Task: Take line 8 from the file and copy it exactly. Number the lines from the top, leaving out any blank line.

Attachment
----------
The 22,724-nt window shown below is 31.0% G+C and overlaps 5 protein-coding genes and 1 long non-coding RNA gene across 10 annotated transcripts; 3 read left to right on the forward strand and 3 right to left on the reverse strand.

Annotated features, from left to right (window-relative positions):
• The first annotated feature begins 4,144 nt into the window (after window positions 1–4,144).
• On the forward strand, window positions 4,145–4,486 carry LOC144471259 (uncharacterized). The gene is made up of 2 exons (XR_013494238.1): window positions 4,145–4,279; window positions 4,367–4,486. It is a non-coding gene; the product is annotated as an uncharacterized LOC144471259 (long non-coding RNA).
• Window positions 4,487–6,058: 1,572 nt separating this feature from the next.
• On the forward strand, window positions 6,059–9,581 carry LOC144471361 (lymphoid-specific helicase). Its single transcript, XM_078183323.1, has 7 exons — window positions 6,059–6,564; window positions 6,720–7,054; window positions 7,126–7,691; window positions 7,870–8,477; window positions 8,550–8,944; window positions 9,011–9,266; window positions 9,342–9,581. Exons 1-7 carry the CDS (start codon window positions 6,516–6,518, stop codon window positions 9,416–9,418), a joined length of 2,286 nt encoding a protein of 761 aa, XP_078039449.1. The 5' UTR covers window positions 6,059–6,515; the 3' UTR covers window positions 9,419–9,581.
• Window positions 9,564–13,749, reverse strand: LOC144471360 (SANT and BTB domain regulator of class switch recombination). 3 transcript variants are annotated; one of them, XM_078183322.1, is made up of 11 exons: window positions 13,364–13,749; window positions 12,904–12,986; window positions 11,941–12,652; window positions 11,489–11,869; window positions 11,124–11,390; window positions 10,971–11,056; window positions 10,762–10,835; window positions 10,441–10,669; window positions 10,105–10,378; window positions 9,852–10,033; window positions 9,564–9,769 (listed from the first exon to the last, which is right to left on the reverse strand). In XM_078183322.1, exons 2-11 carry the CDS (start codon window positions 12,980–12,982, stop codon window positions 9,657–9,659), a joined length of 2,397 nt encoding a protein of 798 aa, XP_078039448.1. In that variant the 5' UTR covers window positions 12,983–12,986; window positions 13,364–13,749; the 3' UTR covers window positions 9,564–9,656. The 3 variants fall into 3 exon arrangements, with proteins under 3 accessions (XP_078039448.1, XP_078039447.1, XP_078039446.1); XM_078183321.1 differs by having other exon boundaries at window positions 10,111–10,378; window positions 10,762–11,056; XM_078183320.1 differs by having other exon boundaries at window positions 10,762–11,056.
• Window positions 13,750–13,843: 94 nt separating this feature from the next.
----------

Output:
• Window positions 13,750–13,843: 94 nt separating this feature from the next.